Left to Right: The wobble test was a different situation. StandDesk Simple was the second desk that I tested that wobbled at the bottom with weight on the desktop. The first was the IKEA Bekant. By the time it reached 36” the rocking motion was bad. Beyond this point it would impact your work.
With Cross Support
Front to Back: Adding the cross support does not impact the rocking motion. The StandDesk Simple started to experienced a rocking motion at 36”. By 41” the rocking motion was bad.
Left to Right: Adding the cross support to the StandDesk improved the wobble motion for lower heights. With the cross support the wobble motion didn’t start until you reached 35”. By 39” the wobble motion became bad.
Note: It’s very important with adjustable standing desks to fully tighten all hardware. If there is hardware that is not completely tight, the movement experienced when extended to standing height will be exaggerated. This is especially true with a desk frame that includes 32 bolts, there are far too many points at which the desk has an opportunity to move.
See The Best Electric Standing Desks For 2020
After months of testing 20+ stand up desks, the results are in!
When I pulled the electronics from the box I was taken back for a second. The control box looks very similar in size to the one found on the VertDesk v3 from LogicData. The JieCang, Autonomous and ApexDesk all included very large control boxes. Looking closer at the switch I could tell the quality wasn’t at the same level as what LogicData creates. It had a cheap plastic covering that wasn’t even as nice as the other Chinese products like Uplift Desk or Jarvis desk. I contacted StandDesk to verify where their electronics were manufactured, they confirmed China.
The StandDesk Simple includes a plastic cover over the motor. I decided to take a closer look to see what the quality of the motor looked like. We have used a Chinese electronics manufacturer on our VertDesk v1, TiMotion electronics in the past, and their first motors were pretty crude looking. Because it was hidden inside the plastic case I figured it would be a similar situation. After pulling the cover off, my assumption was correct. Similar to the TiMotion product, the encasement was greasy, the wires were exposed and there were holes through the motor encasement to the motor. It was about what I expected at this price point.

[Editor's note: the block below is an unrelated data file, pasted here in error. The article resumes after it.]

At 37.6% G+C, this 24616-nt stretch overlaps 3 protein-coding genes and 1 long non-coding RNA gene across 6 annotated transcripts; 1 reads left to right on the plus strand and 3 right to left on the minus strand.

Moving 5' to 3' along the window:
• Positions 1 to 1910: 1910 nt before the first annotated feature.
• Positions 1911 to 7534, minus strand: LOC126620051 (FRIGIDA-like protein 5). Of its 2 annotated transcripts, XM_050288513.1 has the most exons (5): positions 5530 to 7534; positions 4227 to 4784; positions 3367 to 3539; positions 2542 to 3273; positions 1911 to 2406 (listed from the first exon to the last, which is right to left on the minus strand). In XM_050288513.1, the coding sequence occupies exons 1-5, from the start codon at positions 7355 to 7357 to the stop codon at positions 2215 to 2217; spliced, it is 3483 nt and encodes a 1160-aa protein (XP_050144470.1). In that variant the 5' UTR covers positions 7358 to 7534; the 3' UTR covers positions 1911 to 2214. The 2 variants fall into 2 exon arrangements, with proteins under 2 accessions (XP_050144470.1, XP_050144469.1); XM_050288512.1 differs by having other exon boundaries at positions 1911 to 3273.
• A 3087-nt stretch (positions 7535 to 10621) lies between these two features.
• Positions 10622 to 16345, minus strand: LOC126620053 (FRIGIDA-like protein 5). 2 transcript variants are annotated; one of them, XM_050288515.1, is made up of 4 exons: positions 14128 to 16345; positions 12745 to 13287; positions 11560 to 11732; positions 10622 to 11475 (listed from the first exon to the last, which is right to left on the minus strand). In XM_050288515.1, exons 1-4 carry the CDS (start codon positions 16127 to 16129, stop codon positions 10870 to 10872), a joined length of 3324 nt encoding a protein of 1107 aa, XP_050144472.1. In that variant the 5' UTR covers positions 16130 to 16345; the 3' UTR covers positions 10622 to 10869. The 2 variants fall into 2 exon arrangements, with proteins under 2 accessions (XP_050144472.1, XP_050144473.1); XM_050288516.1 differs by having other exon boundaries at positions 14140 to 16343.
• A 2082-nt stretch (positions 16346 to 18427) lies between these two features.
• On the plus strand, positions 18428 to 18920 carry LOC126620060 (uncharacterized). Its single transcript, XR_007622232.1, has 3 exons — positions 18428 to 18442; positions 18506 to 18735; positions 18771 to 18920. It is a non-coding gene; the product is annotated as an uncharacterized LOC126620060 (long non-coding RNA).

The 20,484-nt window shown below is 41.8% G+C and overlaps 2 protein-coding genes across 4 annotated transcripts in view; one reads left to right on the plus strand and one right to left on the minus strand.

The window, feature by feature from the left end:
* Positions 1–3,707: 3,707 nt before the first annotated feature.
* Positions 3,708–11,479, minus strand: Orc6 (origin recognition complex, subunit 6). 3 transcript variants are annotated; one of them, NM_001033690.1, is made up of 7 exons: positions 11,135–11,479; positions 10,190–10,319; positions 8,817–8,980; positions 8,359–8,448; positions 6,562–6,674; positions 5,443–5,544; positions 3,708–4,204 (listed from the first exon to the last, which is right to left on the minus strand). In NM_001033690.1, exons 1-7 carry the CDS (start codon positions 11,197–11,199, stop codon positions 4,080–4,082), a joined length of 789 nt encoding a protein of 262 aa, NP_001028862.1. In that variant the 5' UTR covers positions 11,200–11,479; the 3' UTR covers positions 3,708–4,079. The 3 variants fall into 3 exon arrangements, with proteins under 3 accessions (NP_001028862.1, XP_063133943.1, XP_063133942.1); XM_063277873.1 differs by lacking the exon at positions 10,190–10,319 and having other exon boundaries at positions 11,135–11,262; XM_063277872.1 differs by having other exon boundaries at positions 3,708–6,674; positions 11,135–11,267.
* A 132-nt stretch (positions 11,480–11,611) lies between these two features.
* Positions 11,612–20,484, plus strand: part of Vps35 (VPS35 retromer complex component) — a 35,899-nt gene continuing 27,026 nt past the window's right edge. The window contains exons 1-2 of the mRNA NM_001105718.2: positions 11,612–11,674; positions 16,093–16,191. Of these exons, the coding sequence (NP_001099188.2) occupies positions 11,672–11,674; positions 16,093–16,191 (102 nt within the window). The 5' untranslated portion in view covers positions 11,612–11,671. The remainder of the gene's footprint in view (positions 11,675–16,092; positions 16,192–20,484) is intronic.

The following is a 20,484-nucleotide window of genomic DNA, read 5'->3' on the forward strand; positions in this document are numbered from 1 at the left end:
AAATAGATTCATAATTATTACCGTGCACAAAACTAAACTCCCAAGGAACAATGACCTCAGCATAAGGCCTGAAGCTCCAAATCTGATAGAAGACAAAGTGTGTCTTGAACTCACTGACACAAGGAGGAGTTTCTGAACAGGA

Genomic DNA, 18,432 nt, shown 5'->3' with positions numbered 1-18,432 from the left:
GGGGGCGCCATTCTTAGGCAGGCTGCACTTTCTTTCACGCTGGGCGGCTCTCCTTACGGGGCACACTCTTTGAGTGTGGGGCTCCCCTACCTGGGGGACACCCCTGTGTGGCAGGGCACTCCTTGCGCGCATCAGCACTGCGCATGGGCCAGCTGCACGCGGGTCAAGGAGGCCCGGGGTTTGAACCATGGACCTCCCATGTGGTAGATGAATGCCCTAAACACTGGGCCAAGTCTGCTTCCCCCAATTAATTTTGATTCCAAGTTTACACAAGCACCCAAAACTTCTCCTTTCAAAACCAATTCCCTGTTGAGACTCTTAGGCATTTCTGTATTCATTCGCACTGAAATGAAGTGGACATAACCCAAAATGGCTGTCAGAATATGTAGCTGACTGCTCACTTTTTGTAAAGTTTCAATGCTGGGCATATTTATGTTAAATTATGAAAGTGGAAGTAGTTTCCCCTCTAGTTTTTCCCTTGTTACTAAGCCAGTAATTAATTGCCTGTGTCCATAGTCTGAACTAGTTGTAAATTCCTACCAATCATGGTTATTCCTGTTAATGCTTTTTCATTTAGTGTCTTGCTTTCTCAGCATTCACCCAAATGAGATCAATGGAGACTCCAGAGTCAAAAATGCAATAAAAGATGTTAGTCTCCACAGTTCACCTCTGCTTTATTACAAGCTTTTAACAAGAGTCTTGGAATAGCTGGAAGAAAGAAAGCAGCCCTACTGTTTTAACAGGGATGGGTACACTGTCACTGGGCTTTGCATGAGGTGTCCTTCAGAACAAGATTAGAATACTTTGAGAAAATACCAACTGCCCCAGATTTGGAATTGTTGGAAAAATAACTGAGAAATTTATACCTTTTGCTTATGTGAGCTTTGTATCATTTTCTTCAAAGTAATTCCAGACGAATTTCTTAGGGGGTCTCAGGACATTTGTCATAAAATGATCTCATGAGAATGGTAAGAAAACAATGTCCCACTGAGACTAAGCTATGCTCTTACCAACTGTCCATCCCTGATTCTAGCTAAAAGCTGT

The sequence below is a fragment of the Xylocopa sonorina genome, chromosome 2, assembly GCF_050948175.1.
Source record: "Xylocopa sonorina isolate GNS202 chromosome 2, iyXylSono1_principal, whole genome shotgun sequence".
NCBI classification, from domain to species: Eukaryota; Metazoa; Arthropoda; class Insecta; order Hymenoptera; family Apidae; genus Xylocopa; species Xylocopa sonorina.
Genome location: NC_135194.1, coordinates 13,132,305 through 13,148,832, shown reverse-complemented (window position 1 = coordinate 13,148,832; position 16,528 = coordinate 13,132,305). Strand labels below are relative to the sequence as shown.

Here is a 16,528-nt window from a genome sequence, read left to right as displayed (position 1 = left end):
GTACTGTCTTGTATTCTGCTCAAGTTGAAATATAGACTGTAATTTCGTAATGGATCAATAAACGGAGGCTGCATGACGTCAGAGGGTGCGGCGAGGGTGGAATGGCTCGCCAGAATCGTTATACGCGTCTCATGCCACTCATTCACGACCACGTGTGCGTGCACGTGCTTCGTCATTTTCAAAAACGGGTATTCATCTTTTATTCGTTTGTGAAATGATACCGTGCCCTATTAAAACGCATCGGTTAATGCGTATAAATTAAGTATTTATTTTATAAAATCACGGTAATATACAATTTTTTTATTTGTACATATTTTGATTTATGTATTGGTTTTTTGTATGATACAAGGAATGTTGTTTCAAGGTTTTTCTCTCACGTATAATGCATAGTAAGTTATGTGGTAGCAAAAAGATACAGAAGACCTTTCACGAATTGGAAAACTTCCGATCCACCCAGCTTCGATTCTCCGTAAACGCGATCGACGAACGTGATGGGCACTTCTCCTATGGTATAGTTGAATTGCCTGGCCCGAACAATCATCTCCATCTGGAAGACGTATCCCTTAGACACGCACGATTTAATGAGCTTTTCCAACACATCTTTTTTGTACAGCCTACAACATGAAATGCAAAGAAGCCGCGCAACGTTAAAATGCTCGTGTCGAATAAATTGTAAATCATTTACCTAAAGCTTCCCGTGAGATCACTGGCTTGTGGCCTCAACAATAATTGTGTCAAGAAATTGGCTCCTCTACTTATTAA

Frame Build Quality
The frame on the StandDesk was heavy, at 70 lbs without a top, it was one of the heavier frames I have tested. There are a lot of welds holding the feet together, which is definitely good. Unfortunately, the nuts StandDesk welded into the foot for the adjustable glides left weld marks on the top of the foot. This was apparent on both feet and it looks to be common issue.
The engineering behind the frame was over done. There is a ton of steel parts used to complete the StandDesk frame, with cross sections going in multiple directions. Every piece of metal that requires a bolt (and there a lot of bolts) has a piece of steel welded onto the tube. They are able to tap this steel to create threading to attach the bolts. The best way to describe the StandDesk Simple would be crude. This is the least refined frame I have tested to date. I understand the main objective was to lower cost on this desk; however, the Autonomous desk which is similarly priced is much nicer looking.
StandDesk Simple Warranty
The StandDesk comes with a three year warranty on all of the electronic components. The structure of the desk which includes the top and frame are covered for a period of five years.
Testing The Specs
Height Adjustment Range: 27.5” to 47.2”
I measured the current StandDesk Simple at 47.25” to 46.5”.
Adjustment Speed: 1.08” per second
With only the weight of the top (approximately 35 lbs.) I averaged 1.06” per second over ten cycles. When I loaded the desk with 145 lbs., we averaged 1.04” per second. The final speed test I loaded the desk to max capacity. It was able to average 1.02” per second. Overall the speed was consistent through all loads.
Noise Level: n/a
The StandDesk averaged 60 db while in motion. It is quieter as it moves up than when it goes down. The hex rod makes a rubbing sound as it moves downward which increased the sound a little bit. Overall it wasn’t bad at all.
Weight Capacity: 242.5 lbs.
I was able to lift 242.5 lbs. without an issue. The speed only dropped slightly from 1.06” to 1.02”. I tested the desk with an overloaded capacity, it would automatically stop after about 1” of travel. This is one of the first desks under $1000 that I have tested besides the VertDesk v3 that includes overload protection.
What I like about StandDesk Simple
Entry Level Price
This is probably the most attractive feature of the desk. With a frame only price starting at $349.99, it is one of the least expensive options available.
Note: I would caution not adding the cross support. Without a cross support this is one of the least stable standing desks available. The additional $49.99 for a cross support will bring you closer to better options in the market, so depending on your requirements for stability it may not be all the cheap.
Includes Overload Protection
The StandDesk Simple is the second desk I have tested under $1000 to include overload protection. When you purchase the optional memory switch you are able to customize these settings as well. Just be cautious not to overload the desk as it will eventually burn out the motors.
Collision Sensitivity Settings
Similar to the overload protection, StandDesk allows you to adjust the collision sensitivity setting on the desk. The settings are from 5 up to 30, with 15 being standard. I found that 15 required quite a bit of force to stop the desk, so I would recommend turning this up if you are concerned with collision issues.